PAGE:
...Doubtless many on either side of the border do not know that the Czar's head no longer rests uneasily beneath a crown.

    Russia, like a certain order of creatures, seems to multiply or procreate politically by fission. The political progeny has, however, not developed according to type. This is true of the Baltic States, of which I have written in an earlier dispatch. It is markedly true of Finland, which is more like a northwestern section of America than it is like a northwestern section of Russia, as Finland was politically and geographically until 1918. At any rate, I can say that Finland is far more like a part of America than is any other State I have seen in Europe; and it seems much less like what I assume Russia to be, from all what I have seen and heard from across the border...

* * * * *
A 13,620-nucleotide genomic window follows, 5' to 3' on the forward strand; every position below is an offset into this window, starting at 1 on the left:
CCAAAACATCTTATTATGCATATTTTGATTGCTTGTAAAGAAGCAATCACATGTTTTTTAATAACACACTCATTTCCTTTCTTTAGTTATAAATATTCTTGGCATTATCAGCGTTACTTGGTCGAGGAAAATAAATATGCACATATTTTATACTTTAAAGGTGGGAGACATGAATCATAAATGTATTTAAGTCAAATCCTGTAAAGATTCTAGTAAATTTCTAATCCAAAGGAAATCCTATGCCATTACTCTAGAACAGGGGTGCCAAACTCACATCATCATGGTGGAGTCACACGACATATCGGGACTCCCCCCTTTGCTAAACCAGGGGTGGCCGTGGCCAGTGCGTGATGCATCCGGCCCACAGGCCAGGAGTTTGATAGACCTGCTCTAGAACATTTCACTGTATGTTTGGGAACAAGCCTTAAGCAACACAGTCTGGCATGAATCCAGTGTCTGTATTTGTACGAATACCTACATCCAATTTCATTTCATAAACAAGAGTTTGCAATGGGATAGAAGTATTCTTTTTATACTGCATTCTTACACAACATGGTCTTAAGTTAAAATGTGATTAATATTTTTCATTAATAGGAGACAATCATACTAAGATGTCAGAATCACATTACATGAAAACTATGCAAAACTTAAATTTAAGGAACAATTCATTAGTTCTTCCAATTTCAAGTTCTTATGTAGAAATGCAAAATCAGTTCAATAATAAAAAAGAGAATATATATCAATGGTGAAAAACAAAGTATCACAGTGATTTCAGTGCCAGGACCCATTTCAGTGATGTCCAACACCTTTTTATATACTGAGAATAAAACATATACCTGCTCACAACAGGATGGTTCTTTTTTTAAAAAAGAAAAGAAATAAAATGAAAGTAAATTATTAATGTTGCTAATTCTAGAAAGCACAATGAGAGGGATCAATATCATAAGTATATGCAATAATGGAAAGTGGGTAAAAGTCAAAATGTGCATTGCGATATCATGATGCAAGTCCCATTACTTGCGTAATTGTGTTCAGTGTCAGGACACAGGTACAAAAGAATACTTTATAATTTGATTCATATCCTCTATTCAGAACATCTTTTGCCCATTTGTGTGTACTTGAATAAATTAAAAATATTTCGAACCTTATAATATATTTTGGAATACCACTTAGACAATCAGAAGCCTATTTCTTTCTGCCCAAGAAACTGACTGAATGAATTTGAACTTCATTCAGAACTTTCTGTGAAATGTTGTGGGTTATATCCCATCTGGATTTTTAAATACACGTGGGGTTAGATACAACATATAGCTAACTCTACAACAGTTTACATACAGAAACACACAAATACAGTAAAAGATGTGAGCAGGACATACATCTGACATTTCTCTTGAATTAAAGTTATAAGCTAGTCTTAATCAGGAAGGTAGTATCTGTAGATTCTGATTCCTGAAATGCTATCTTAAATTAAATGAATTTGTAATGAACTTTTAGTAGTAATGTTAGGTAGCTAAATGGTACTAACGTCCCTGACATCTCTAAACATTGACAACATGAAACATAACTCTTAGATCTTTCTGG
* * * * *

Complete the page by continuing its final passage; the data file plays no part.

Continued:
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    Finland was a province and then a grand duchy under Sweden from the 12th to the 19th centuries and an autonomous grand duchy of Russia after 1809. It won its complete independence in 1917.

    During World War II, it was able to successfully defend its freedom and resist invasions by the Soviet Union - albeit with some loss of territory.

    In the subsequent half century, the Finns made a remarkable transformation from a farm/forest economy to a diversified modern industrial economy; per capita income is now on par with Western Europe. As a member of the European Union, Finland was the only Nordic state to join the euro system at its initiation in January 1999.